Most of us wouldn’t add “New Government Regulations” to our holiday wish list. We don’t like being told what to do, and besides that, change can be unsettling, expensive, or just plain annoying when you have a system in place.
Our point? Electronic Logging Devices (ELDs) will be required by December 18 of this year for anyone who currently files a Record of Duty Status (RODS). This new system was announced two years ago, and now it’s go time—so let’s talk about this for a minute.
Paper logs have been in use since Hours of Service (HOS) compliance became a thing clear back in 1938, based on genuine concern for public and driver safety. The thing about paper logs is that we all have a friend who has a friend who has been clever enough to keep two of them—one to look compliant, the other to log enough time to keep food on the table back home.
The ELD makes that impossible.
And that’s the point.
Yes, we know you (or this friend of your friend) may be a driving machine who can safely navigate the highway for countless hours. But what about those dangerous drivers who only think they can? The new world of ELDs will force that guy to a rest stop, so you can both live to drive another day.
Some drivers decided to make the switch back when the mandate was first announced, and many of them report reduced overhead, lower insurance premiums, better fuel efficiency and more affordable operational costs—all while improving customer service and driver efficiency.
Hearsay isn’t enough for you to get excited? Then listen to this.
The Federal Motor Carrier Safety Administration (FMCSA) recently found that commercial drivers using ELDs showed an 11.7% reduction in total crash rate, as documented in “Evaluating the Potential Safety Benefits of Electronic Hours of Service Recorders Final Report,” a report from the Center for Truck and Bus Safety of Virginia Tech Transportation Institute. We’d call that a significant improvement.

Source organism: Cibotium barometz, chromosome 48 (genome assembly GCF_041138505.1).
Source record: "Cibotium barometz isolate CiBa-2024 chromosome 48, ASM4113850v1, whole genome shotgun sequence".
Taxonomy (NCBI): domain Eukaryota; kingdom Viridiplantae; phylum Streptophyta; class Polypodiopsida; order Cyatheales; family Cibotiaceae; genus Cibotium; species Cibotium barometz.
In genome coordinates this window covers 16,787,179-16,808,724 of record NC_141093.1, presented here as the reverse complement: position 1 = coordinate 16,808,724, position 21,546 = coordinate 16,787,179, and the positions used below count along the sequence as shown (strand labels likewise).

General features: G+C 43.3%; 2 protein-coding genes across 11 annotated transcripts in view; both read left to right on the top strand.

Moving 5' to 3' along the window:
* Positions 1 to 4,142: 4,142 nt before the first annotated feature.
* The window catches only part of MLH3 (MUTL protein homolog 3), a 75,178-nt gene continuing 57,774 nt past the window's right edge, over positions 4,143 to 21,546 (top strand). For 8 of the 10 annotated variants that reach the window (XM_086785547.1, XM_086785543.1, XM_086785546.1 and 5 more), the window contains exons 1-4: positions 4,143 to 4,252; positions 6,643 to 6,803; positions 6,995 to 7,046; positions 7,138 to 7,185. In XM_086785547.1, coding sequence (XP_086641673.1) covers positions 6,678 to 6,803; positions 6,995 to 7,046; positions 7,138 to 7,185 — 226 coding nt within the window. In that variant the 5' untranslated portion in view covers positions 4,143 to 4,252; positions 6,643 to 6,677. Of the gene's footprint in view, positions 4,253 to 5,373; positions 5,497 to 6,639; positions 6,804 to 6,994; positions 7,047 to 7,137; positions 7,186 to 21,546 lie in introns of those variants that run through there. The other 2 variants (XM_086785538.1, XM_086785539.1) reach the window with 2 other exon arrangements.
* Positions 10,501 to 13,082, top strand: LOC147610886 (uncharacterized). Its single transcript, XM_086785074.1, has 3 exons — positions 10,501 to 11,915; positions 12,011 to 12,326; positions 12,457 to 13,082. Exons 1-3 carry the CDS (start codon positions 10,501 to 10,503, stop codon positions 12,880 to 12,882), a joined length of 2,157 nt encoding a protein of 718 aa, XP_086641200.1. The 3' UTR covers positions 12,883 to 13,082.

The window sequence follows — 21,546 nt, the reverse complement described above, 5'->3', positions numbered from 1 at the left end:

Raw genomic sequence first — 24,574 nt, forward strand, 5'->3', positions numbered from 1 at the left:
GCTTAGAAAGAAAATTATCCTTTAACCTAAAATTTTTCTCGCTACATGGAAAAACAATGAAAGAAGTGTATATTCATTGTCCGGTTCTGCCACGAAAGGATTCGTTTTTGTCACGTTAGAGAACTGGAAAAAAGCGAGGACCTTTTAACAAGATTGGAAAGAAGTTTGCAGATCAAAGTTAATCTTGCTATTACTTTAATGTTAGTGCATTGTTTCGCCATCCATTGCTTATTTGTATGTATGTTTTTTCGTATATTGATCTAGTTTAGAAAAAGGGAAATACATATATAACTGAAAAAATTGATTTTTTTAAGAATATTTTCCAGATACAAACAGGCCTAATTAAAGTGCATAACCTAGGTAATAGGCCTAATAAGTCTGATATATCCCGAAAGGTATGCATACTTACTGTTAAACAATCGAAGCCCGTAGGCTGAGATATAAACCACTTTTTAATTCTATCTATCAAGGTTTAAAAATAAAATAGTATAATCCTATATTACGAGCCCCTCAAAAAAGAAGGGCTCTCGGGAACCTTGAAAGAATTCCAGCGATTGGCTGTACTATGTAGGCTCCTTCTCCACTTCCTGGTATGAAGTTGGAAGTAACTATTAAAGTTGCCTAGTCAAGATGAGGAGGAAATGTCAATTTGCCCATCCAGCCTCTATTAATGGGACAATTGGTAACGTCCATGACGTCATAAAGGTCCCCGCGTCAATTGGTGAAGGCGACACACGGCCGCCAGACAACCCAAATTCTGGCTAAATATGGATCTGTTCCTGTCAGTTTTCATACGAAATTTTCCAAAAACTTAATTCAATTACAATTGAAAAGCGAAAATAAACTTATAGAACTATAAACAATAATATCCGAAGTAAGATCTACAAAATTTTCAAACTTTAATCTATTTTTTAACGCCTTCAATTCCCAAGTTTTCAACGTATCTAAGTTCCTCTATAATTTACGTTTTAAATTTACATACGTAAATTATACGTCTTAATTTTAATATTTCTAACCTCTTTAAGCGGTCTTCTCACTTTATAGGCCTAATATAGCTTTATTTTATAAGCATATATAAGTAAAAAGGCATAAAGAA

Besides making the highways safer, we believe you’ll see other benefits. Consider these points:
- Now you can log in…and drive. No paperwork to fill out, just doing what you do best. (You had dreams of hitting the open road, not being a bookkeeper.)
- Your status will be recorded down to the minute, rather than rounding up to 15 minutes like paper logbooks. You were back on the road by 3:49? That’s 11 more minutes of drive time.
- When first introduced, an ELD was around $2500/truck. Now they average about $500.
- Alerts sound, giving you time to plan where you want to pull over when you run low on hours.
- Don’t believe the rumors—an ELD doesn’t report violations to law enforcement. One thing it does instead? Makes roadside inspections go much more quickly.
- An ELD cannot shut down your truck or give information directly to the DOT. Only authorized trucking company employees can pinpoint a location. And that can be very helpful if you run into any trouble.
- Even the best drivers may not realize their habits of hard breaking, excessive acceleration and too much idling, all leading to fuel waste. ELDs help drivers operate more efficiently.
At Tallgrass Freight, we know the shipping industry is built on safe, efficient drivers. The FMCSA estimated that the new ELDs will save 26 lives and prevent over 560 injuries every single year. We consider that a change that’s worth compliance—and support.
If you have more questions about the mandate, visit the Federal Motor Carrier Safety Administration’s website.